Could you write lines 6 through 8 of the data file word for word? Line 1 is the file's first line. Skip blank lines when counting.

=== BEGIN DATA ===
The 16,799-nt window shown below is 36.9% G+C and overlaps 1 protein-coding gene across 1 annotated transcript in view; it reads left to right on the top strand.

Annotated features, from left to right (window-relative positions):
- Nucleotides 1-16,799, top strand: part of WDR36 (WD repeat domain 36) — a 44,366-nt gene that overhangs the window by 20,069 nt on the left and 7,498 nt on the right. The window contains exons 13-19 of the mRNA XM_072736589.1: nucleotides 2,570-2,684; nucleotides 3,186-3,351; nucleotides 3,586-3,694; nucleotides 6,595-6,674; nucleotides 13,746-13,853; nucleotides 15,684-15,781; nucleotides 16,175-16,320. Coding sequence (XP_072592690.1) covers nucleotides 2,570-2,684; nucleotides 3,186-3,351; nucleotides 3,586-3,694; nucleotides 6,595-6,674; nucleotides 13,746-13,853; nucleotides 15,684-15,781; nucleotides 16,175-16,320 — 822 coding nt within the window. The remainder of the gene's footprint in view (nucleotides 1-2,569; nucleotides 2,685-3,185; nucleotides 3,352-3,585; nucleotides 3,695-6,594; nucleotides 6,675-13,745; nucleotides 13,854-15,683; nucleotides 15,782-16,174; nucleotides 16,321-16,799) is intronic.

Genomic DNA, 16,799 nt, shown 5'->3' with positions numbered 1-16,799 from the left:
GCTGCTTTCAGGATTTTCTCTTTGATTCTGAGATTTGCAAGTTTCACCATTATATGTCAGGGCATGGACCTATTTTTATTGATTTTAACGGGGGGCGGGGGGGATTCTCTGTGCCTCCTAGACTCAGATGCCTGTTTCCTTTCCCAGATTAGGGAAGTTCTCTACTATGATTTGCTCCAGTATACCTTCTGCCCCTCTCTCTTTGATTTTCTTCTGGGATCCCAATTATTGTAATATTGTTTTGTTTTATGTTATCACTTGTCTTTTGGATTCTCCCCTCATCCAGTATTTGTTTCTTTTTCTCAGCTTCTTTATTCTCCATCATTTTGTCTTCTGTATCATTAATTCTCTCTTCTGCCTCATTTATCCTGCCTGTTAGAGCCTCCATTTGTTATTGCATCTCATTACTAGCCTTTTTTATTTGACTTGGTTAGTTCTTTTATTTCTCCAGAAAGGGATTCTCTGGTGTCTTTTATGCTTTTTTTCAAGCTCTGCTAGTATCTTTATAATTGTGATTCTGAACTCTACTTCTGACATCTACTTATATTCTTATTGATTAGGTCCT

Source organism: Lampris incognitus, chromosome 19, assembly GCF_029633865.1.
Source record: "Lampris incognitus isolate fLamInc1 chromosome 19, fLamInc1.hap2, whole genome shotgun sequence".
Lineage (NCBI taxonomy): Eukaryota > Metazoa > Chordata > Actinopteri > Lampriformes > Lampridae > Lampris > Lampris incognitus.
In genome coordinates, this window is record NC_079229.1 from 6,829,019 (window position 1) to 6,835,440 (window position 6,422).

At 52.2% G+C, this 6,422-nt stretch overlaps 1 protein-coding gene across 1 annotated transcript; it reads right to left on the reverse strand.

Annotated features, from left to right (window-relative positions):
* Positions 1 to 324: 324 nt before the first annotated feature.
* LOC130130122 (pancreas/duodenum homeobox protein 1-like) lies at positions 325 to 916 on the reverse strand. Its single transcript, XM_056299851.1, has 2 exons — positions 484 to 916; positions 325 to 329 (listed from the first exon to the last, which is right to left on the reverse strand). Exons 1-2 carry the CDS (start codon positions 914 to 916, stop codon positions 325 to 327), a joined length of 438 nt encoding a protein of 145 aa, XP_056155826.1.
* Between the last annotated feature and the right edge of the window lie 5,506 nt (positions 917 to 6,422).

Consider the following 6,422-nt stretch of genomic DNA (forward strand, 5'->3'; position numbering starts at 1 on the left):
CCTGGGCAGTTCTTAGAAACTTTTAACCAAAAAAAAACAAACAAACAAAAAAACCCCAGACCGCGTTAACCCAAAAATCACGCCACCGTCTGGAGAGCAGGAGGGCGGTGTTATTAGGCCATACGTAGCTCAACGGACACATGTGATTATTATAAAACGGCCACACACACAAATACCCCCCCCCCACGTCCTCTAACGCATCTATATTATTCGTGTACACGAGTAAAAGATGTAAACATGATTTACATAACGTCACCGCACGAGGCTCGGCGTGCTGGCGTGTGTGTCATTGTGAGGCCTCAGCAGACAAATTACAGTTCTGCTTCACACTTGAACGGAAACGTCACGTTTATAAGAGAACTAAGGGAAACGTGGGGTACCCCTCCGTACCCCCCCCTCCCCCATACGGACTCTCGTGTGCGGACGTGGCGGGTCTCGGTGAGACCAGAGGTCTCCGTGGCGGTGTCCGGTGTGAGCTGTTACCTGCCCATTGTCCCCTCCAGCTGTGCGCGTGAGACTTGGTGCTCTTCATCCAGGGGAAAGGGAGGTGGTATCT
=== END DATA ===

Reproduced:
Source organism: Lampris incognitus, chromosome 19, assembly GCF_029633865.1.
Source record: "Lampris incognitus isolate fLamInc1 chromosome 19, fLamInc1.hap2, whole genome shotgun sequence".
Lineage (NCBI taxonomy): Eukaryota > Metazoa > Chordata > Actinopteri > Lampriformes > Lampridae > Lampris > Lampris incognitus.